“When I went to write this film I started thinking about and remembering a time in my own community when there had been a cycle of youth suicide and that feeling of heaviness in the community, of everyone being afraid of, you know, is this the end? Are we going to lose somebody else?” Jones said. 

“And everyone is so worried about what is going to happen next, but nobody knows what to do and so exploring that kind of feeling and looking back on my own experiences.” 

Velociraptor

On Saturday afternoon, I went to see Chucho E. Quintero’s surrealist, indie doomsday-dramedy Velociraptor, a film with complex, taboo subject matter that’s buttressed by occasional moments of hilarity.

The film follows two friends, Alex and Diego, as they prepare for an inevitable apocalypse. The two characters spend their last hours on Earth together, divulging sexual secretes and desires. 

Alex, who’s gay, tells stories about his sexual experiences to Diego, whose sexuality remains ambiguous. The two confide their sexual exploits and fantasies until Alex proposes that the two have sex. He’s still a virgin, he tells Diego, and he wants to enjoy his first time in the company of someone he loves. 

Velociraptor is visually stunning and the chemistry of the two leads — actors Pablo Mezz and Carlos Hendrick Huber — carries the film to the end. 

The film successfully deconstructs beliefs about sexuality through the dialogue of the two protagonists, and it’s captivating to see the two bond over fears and desires concerning sexuality and intimacy.  

Mixing science fiction, romance and drama, Velociraptor is a fresh take on the strength of friendship and the excitement of sexual exploration.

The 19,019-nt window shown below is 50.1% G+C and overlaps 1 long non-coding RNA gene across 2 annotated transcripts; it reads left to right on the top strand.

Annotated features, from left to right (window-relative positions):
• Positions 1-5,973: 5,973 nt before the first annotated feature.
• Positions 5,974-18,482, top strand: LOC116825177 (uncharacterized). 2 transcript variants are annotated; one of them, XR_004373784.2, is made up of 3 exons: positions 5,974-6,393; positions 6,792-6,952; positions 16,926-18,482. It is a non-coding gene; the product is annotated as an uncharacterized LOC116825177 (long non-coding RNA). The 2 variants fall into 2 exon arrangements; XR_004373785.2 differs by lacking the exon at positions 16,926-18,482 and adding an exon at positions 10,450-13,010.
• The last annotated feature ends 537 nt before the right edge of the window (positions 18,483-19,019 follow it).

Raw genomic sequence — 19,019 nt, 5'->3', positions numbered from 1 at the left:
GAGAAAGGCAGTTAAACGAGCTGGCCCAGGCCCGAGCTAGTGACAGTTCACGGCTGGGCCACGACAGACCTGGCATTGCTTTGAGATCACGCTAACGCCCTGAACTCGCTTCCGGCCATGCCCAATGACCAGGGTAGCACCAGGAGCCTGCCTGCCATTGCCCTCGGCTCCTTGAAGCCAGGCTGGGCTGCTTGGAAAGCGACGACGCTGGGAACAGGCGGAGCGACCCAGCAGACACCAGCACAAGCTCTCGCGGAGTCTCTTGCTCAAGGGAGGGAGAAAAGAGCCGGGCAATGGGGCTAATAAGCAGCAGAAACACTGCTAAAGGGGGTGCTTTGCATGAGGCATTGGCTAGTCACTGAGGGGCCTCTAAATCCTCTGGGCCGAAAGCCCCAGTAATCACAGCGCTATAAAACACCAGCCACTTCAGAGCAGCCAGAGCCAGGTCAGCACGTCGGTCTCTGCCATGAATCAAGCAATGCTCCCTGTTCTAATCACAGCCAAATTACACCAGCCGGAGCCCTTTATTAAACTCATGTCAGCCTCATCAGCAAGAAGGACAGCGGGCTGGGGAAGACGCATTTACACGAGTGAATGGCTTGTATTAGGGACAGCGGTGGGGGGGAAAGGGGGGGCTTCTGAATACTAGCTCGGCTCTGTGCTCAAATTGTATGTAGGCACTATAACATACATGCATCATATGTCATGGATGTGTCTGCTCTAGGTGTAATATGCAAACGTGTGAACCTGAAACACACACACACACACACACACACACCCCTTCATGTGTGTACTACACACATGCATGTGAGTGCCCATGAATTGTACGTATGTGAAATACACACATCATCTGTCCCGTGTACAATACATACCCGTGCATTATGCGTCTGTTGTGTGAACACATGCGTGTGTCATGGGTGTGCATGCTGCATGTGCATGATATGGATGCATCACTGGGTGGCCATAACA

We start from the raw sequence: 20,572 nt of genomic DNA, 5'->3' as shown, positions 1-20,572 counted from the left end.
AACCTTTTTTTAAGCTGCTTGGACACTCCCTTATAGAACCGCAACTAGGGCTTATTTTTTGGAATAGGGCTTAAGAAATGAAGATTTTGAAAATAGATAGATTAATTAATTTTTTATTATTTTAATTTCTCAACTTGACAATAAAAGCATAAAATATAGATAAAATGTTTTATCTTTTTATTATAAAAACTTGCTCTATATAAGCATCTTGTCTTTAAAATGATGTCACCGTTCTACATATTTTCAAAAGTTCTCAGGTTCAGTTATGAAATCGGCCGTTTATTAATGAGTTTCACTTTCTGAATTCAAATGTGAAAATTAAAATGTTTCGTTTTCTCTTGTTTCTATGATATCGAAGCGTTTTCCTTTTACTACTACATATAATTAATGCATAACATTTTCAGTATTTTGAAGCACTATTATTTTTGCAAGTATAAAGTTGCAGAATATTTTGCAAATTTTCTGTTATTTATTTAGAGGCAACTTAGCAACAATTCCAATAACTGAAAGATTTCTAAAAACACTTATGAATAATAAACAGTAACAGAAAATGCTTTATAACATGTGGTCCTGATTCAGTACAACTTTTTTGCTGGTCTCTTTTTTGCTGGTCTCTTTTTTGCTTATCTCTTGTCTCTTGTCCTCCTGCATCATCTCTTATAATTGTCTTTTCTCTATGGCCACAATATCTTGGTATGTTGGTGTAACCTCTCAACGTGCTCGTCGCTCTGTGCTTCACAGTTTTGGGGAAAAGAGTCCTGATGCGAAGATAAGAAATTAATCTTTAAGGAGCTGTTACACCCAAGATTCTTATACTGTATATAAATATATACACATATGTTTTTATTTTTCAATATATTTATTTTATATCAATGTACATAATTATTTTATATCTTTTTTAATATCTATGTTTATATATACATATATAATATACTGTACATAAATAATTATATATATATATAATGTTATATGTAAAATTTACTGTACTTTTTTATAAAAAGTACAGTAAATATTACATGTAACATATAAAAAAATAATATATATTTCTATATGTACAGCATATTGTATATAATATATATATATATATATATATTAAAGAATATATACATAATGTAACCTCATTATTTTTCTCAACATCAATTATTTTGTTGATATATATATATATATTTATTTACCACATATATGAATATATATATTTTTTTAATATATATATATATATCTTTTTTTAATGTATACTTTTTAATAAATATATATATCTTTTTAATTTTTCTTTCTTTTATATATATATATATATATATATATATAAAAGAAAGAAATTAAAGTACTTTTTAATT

Portrait of a Serial Monogamist

At the closing gala this past Saturday, I watched the final film of the festival — John Mitchell and Christina Zeidler’s romantic comedy Portrait of a Serial Monogamist. 

The film follows radio journalist Elsie, a serial dater who recently broke up with her latest girlfriend for a younger woman. After a friend challenges her to put an end to her relationship addiction, Elsie commits to being single for five months. 

With a straightforward and predictable plot, Portrait of a Serial Monogamist feels like one long TV episode. Elsie is a typical romantic comedy lead — kind of immature and a bit of a screwball, but just charming enough for you to root for her and forgive her shallowness. 

The film’s portrayal of Elsie and her experience is surprisingly poignant, touching and at times cringe-worthy, especially if you’ve ever been that crazy ex-partner.

Although it’s labeled as a queer film, co-directors John Mitchell and Christina Zeidler’s urged viewers to consider Portrait of a Serial Monogamist as a romantic comedy. Instead of focusing on specific queer issues, the plot follows Elsie’s quest for self-understanding. 

“That is what is subversive about our film. It was just them as people and they weren’t trying to hide who they were. They’re already out, they’ve lived their lives and that’s how we played with the genre,” Zeidler said.